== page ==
Parks and Gardens
The Mendocino Coast is blessed with a congenial climate and a lot of open space, much of it protected in parks and preserves. The State Park system has 17 properties in Mendocino County alone, and there are many other park properties owned by the county, the cities, the Mendocino Land Trust, and others. Collectively, we have an incredible variety of parks to visit. This page describes the various parks in sections based on their location, from north to south. Please check with State Parks about specific regulations that pertain to any area and desired activities (such as dogs, camp fires, etc).
North of Fort Bragg (from north to south)
- The Lost Coast / Sinkyone Wilderness State Park : this section of the coast was so rugged that the highway builders went inland with Highway One for a long stretch. The area they skirted is called the Lost Coast, and the southern section in Mendocino County is mostly only available with 4WD, and only in the dry season. There’s a fabulous spot 6 miles into the south end of the area called Usal Beach, site of a logging operation a century ago.
- Howard Creek / Westport-Union Landing State Beach : this is the last accessible beach before Highway One goes inland to skirt the Lost Coast. The beach is 3 miles long, and there are 100 campsites right along the ocean.
- Ten Mile Beach and Dunes : at the mouth of the Ten Mile River, a beach and haul road start that go south for almost ten miles, through Mackerricher SP on down to Pudding Creek. There are large dunes here, but they are a protected habitat for the snowy plover and other birds. State Parks asks that you avoid the sand dunes, and stay on the Haul Road or on wet sand.
- MacKerricher State Park : this park is in the top 100 in the country for number of visitors, and it’s easy to see why. It has miles-long beaches, a lot of campsites, a stocked fishing lake (Lake Cleone), and a wheelchair-accessible boardwalk out to a promontory overlooking the rocks where harbor seals live. The pupping season in April and May is fascinating and photogenic. In addition to the beaches, there are headlands areas with flat, easy walking trails. The Haul Road is popular for biking and horseback riding. You can have your dogs on leash in the area south of Ward Ave, although you must avoid the seal rookeries during the pupping season. From the length of MacKerricher, you can see all the way up to the Lost Coast.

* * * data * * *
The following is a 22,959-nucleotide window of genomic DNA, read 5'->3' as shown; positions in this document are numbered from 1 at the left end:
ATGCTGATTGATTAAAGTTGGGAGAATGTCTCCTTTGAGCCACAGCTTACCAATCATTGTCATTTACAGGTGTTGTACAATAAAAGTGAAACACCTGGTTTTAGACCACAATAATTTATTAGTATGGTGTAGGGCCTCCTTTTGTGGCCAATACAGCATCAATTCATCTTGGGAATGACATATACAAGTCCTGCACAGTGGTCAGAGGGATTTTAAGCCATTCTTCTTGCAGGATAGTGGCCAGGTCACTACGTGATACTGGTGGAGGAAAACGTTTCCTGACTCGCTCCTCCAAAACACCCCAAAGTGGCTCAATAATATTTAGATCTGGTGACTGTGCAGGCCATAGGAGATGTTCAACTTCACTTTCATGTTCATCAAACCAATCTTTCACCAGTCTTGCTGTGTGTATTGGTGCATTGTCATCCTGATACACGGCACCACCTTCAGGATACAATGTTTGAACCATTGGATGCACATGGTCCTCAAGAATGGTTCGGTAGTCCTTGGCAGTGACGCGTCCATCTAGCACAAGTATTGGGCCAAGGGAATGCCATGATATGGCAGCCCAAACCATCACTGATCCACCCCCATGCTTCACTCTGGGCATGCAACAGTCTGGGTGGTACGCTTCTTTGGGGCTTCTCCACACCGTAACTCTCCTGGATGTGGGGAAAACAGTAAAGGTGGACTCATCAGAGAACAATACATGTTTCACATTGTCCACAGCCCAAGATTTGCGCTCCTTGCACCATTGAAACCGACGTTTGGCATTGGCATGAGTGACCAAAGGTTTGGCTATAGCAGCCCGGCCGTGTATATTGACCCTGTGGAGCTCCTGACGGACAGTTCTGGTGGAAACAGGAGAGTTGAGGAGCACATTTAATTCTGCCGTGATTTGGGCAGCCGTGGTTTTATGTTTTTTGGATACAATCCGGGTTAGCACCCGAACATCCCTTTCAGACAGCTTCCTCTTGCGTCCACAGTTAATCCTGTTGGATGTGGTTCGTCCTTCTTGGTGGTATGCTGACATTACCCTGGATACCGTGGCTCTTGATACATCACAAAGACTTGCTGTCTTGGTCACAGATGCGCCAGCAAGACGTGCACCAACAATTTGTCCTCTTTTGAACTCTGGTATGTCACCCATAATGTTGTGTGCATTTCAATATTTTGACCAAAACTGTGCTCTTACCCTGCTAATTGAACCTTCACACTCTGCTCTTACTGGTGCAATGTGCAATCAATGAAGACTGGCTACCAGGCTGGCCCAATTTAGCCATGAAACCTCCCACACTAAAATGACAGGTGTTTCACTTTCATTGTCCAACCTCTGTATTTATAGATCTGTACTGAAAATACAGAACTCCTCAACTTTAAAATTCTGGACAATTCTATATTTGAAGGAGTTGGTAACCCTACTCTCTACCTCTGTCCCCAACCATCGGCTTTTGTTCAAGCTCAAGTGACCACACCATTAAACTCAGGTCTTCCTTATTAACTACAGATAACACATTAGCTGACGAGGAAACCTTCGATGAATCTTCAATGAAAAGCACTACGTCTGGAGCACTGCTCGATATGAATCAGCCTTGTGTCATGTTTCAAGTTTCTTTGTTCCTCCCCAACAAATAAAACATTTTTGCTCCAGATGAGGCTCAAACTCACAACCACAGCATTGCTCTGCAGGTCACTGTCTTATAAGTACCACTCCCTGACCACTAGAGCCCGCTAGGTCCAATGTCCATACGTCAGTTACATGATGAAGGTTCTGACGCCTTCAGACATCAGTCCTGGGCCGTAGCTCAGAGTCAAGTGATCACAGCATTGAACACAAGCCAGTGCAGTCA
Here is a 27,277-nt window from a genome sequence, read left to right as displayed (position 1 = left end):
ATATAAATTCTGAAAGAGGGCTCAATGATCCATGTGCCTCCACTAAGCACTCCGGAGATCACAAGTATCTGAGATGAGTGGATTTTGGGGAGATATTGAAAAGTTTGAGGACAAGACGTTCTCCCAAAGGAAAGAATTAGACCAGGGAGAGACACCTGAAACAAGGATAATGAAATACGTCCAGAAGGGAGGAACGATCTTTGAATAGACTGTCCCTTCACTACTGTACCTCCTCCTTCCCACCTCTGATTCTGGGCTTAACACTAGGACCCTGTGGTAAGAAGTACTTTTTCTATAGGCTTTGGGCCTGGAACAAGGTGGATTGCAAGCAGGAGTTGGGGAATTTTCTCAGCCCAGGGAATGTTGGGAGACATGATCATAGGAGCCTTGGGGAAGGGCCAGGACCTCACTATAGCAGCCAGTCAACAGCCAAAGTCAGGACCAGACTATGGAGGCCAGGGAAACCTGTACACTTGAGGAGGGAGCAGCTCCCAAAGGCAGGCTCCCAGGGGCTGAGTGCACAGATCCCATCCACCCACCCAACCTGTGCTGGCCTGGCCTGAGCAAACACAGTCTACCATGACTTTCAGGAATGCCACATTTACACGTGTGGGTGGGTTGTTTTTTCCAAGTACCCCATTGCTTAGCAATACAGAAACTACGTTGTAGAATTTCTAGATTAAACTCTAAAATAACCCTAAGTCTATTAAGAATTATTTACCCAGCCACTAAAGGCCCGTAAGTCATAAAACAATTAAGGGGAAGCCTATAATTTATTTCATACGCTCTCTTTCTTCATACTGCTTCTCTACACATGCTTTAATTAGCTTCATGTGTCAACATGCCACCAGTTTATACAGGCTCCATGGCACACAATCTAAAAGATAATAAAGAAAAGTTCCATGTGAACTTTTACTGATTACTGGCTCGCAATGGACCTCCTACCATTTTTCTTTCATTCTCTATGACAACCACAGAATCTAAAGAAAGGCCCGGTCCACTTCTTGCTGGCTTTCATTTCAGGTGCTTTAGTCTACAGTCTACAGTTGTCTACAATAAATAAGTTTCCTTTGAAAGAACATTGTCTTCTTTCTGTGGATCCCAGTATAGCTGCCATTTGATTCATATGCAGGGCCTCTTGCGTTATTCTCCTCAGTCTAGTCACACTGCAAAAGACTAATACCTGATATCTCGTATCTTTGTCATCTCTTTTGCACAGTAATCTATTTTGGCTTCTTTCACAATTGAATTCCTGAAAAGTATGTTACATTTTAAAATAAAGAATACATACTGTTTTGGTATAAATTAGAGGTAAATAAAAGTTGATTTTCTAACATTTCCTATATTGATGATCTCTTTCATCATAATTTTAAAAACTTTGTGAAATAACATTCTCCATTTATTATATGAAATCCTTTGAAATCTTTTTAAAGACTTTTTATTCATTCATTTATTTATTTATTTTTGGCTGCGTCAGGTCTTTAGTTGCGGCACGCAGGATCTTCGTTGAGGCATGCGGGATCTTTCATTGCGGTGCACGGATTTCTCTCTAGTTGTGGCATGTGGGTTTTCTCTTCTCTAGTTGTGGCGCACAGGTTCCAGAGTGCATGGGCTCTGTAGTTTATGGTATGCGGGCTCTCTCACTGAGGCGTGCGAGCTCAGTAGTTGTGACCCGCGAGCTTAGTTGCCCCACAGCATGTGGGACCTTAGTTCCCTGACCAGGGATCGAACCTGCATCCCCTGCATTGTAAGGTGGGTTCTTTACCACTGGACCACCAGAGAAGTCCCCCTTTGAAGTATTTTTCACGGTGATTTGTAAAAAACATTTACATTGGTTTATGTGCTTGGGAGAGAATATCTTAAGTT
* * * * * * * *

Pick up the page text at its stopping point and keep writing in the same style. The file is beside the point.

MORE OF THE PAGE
- Glass Beach : this beach was the city dump for many years, and all that is left is the finely-tumbled bits of glass (don’t take it, either!). It’s colorful on a sunny day, and a beautiful spot regardless of the weather. The beach was recently added to MacKerricher State Park, and the recently-restored Pudding Creek Trestle is now open to foot and bike traffic. This allows you to walk or bike from Glass Beach for 10 miles north to Ten Mile River without crossing a road.
Fort Bragg South to Mendocino
- Mendocino Coast Botanical Gardens : this is a botanical garden, not a park. The gardens feature indigenous plants, especially rhododendrons — they have a fabulous collection. Rhodies cover the coastal area, and they bloom mostly in April and May (although they bloom earlier at the Gardens). In August, the dahlia garden is simply amazing. The gardens are host to several charity events each year, including Art in the Gardens and WineSong.
- Caspar State Beach : a nice pocket beach where you’ll see an occasional surfer. You’ll also find old pilings where the river comes down to the ocean, remnants of the Caspar Logging Company.
- Point Cabrillo Light Station State Historic Park : this park has a restored lighthouse with a third-order Fresnel lens. This is a wonderful location from which to spot whales, since they seem to consistently come very close to shore. Be advised that it is a half-mile walk downhill (not steep, but noticeable on the return) from the parking lot to the lighthouse. This site was used as a movie location in "The Majestic," starring Jim Carrey.